As shown in the previous section, you can run this entire system on a single PC with open-source software. This is great for learning to build and use the system. However, there are many aspects that you must consider when running this system in production.

  • Long Term Storage – Pravega stores all stream data in a distributed reliable storage tier referred to as Long Term Storage (LTS). Pravega can use HDFS, NFS, Dell EMC PowerScale, or Dell EMC ECS for LTS.
  • High Availability and Scalability – Many use cases have requirements for high availability (HA) and scalability. Pravega, Flink, and LTS are designed to be highly available and scalable.
  • Security – A production system must consider many security aspects, including transport encryption (TLS), authentication, and authorization.
  • Kubernetes – Many modern businesses embrace Kubernetes to manage their application deployments in the cloud, their data centers, and the edge.
  • Pravega retention policies – By default, Pravega streams can grow forever as long as LTS has sufficient capacity. Pravega streams can also be configured to automatically delete the oldest events based on the age of events or the total bytes used.

Building a system described in this blog and the production considerations presented in this section is very complicated and time-consuming. Dell EMC Streaming Data Platform (SDP) is a fully supported software solution offered by Dell. This enterprise-ready, out-of-the-box software platform is built to support on-premises ecosystems with hardware supporting Kubernetes, which provides a powerful, scale-out high-availability platform. The offering is built on open source technologies – such as Apache Flink and Pravega – to enable access to an extensive array of capabilities and engines. In doing so, Streaming Data Platform creates a programming model that empowers the capabilities from multiple engines while also reducing application development time, giving your team more time to focus on ingenuity and the next level of business needs.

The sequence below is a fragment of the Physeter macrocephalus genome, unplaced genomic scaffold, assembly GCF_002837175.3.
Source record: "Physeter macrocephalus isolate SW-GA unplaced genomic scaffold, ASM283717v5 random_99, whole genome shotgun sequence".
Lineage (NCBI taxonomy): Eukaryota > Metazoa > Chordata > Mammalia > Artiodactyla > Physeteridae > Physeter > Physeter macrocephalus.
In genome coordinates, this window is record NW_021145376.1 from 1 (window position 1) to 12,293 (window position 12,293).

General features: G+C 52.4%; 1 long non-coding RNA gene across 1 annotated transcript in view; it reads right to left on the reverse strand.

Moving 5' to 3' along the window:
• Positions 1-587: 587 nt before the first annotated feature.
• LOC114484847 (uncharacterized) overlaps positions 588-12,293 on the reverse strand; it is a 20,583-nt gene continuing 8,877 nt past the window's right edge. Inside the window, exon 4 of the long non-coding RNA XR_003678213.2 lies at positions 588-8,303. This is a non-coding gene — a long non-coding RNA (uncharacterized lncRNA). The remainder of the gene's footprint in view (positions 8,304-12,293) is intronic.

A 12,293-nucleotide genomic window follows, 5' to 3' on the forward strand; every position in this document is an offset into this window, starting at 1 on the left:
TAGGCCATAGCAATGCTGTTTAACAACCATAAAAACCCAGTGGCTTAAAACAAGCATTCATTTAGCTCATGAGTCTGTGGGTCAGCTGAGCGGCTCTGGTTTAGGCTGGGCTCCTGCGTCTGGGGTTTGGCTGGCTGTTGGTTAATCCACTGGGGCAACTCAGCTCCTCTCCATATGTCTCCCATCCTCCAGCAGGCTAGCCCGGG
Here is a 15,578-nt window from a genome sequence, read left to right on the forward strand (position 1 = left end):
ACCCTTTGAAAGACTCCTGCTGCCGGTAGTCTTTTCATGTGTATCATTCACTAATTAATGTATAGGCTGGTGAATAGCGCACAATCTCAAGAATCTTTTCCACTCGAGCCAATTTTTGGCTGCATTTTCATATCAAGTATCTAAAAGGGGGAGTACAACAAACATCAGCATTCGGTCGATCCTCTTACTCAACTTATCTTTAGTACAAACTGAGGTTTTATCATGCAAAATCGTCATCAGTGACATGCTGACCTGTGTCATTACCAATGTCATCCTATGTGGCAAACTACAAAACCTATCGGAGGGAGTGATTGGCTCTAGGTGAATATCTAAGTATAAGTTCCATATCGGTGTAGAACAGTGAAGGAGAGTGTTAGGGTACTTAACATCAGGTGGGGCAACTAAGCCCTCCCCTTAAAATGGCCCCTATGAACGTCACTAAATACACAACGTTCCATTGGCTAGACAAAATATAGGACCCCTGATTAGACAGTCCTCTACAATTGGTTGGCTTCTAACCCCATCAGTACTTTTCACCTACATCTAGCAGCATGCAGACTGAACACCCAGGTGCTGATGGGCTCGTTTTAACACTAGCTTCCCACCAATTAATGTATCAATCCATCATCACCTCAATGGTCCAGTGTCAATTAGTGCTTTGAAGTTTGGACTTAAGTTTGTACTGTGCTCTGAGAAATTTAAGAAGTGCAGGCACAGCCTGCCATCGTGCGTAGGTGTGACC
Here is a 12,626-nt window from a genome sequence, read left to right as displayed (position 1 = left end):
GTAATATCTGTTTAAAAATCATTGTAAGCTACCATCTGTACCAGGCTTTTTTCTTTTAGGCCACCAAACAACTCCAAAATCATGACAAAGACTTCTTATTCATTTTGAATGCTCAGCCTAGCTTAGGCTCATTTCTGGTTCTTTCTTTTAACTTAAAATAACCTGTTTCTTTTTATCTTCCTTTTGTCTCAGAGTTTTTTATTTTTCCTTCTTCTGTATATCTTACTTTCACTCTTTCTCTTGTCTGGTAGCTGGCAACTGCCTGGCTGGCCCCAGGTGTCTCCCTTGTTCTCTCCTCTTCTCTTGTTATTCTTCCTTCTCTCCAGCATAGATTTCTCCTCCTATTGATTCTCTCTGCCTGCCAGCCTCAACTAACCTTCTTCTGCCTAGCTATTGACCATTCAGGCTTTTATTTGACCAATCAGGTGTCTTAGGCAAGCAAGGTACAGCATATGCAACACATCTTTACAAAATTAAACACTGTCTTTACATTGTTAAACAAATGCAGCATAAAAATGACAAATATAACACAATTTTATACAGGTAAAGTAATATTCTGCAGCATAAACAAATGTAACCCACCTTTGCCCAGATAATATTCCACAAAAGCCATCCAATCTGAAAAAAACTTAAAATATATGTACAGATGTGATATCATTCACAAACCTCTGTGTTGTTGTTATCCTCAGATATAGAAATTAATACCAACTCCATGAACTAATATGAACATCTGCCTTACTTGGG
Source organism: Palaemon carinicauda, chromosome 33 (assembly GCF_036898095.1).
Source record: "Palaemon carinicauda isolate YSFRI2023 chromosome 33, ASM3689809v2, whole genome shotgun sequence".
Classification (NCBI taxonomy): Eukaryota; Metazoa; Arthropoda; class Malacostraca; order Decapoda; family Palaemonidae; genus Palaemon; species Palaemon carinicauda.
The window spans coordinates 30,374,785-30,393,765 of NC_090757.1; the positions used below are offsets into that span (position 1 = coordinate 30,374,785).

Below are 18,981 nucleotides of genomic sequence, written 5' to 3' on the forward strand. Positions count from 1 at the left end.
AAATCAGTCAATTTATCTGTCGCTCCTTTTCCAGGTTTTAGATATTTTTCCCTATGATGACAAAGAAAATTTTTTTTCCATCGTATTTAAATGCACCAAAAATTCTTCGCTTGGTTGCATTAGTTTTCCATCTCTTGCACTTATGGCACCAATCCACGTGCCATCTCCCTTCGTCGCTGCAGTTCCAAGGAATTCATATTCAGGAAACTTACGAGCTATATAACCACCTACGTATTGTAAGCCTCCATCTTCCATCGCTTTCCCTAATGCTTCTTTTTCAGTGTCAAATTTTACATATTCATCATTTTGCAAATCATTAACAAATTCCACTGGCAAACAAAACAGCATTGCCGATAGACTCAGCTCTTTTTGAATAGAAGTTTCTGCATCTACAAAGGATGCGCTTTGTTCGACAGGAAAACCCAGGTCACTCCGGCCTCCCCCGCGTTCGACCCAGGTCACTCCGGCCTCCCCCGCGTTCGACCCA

This blog has demonstrated how the Pravega ecosystem and Apache Flink can provide a single framework that can be used to capture, transport, aggregate, correlate, analyze, visualize, and perform real-time inference on a wide variety of sensor data, at the edge and in the cloud. This framework can be used as a fundamental component of any AI-powered solution that requires low latency and high throughput streaming storage, analytics, and transport.

About the Authors

Claudio Fahey is a Software Engineer for the Streaming Data Platform at Dell Technologies. He has designed a variety of stream processing solutions utilizing Pravega, Apache Flink, Apache Spark, TensorFlow, and GStreamer. He has also designed reference architectures for scalable deep learning systems using GPUs and enterprise storage systems. Prior to joining Dell EMC, Claudio spent eight years at Cinedigm, most recently as the VP of Architecture, where he focused on a variety of Digital Cinema initiatives, including live video, high-speed satellite delivery, and disk duplication. Claudio has a deep understanding of complex systems that include deep learning, big data, storage, databases, security, cryptography, software engineering, performance testing, and streaming video. Claudio has a bachelor’s degree from the University of California at Berkeley.

Ashish Batwara is a Director of Software Engineering, Streaming Data Platform at Dell Technologies. Streaming Data Platform is an analytic platform to ingest, store, and analyze real-time and historical streaming data. He is interested in distributed systems, storage, networking, cloud, edge computing, and analytics. He holds an MS in Electrical Engineering from the Indian Institute of Technology Delhi, India, an MBA from San Jose State University, and pursuing certification in Innovation and Entrepreneurship from Stanford graduate school of Business. He has ten granted patents and two storage industry proposals, which are now the industry standard.